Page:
The Best of Times, the Worst of Times: Health and Nutrition in Pre-Columbian America

40 Pages Posted: 20 Feb 2004 Last revised: 24 Aug 2010

See all articles by Richard H. Steckel

Richard H. Steckel

Ohio State University (OSU) - Economics; National Bureau of Economic Research (NBER)

Date Written: February 2004


Lack of evidence has been the major obstacle to understanding trends and differences in human welfare over the millennia. This paper explains and applies methods that are obscure to most academics and essentially unknown to the general public. A millennial perspective is best obtained from skeletal remains, which depict not only childhood health conditions but also processes of degeneration that accompany aging and strenuous physical effort. Compiled into an index of health, data from 23 localities as part of a large collaborative project on the Western Hemisphere reveal diverse health conditions for the pre-Columbian population. For reasons not yet understood populations moved over time into less healthy ecological environments. The analysis has implications for understanding environmental determinants of health, the pattern of European conquest, pre-contact population size, investigating human adaptation to climate change, and discovering prime movers of very long-term economic growth.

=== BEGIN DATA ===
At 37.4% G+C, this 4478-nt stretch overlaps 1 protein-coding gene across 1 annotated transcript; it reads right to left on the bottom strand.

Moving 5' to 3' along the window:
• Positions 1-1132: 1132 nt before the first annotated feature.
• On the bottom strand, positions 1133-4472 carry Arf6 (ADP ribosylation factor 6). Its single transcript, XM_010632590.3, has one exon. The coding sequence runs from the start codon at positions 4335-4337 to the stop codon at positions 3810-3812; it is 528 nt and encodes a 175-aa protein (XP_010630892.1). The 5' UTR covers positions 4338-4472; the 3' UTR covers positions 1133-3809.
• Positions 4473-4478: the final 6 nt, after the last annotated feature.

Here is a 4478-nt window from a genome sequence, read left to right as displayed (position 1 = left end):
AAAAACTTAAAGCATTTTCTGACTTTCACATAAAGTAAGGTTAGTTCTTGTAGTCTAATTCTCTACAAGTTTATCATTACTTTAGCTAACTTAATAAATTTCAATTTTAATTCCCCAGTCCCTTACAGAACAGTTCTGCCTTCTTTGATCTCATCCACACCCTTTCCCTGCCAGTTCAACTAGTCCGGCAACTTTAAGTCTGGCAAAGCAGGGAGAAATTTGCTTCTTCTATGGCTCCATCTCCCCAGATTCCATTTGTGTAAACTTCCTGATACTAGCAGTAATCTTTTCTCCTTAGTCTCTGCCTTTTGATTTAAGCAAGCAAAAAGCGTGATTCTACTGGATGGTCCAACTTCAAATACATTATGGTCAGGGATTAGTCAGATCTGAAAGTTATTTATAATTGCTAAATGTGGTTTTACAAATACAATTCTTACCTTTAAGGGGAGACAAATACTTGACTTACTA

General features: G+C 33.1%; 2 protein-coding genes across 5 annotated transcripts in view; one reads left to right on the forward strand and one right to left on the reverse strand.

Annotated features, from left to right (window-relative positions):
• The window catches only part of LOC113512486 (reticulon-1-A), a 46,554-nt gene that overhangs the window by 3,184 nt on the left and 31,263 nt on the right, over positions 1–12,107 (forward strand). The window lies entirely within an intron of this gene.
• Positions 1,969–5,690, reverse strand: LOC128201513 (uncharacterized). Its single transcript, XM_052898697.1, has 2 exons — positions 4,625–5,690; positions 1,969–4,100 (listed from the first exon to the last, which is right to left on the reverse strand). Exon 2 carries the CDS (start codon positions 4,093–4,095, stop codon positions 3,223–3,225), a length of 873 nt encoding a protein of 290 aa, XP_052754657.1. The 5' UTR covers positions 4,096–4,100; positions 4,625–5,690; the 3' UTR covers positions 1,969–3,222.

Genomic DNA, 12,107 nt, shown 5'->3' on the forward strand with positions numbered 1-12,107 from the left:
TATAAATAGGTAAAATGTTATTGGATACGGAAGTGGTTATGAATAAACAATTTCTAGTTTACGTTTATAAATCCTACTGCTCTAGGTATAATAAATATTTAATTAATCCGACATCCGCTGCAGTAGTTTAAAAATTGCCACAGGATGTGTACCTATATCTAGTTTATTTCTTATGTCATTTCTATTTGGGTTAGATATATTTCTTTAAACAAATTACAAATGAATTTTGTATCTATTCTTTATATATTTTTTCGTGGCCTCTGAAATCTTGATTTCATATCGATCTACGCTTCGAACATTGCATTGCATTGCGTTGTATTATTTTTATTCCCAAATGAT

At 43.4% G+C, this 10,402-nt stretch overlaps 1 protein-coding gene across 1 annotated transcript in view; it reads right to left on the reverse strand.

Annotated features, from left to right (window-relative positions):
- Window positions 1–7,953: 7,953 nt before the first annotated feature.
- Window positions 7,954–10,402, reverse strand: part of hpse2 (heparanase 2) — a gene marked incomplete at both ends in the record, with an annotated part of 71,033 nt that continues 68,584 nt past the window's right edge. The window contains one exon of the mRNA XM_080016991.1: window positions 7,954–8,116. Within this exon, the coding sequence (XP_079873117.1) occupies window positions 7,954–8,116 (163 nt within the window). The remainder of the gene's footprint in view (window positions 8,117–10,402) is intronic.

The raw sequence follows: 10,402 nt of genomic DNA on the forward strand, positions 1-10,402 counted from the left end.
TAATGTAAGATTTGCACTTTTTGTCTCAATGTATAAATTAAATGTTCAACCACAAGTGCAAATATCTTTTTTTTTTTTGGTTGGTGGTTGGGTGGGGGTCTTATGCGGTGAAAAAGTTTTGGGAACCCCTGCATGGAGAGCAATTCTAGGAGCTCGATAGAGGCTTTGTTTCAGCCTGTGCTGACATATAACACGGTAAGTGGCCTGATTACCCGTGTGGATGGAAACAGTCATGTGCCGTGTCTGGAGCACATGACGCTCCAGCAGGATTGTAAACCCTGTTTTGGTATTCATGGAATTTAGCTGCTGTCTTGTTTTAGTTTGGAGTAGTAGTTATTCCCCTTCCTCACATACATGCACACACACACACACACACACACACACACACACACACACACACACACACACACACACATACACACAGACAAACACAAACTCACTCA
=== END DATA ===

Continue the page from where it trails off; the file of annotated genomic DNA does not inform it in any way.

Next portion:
Suggested Citation

Steckel, Richard H., The Best of Times, the Worst of Times: Health and Nutrition in Pre-Columbian America (February 2004). NBER Working Paper No. w10299, Available at SSRN:

Richard H. Steckel (Contact Author)

Ohio State University (OSU) - Economics ( email )

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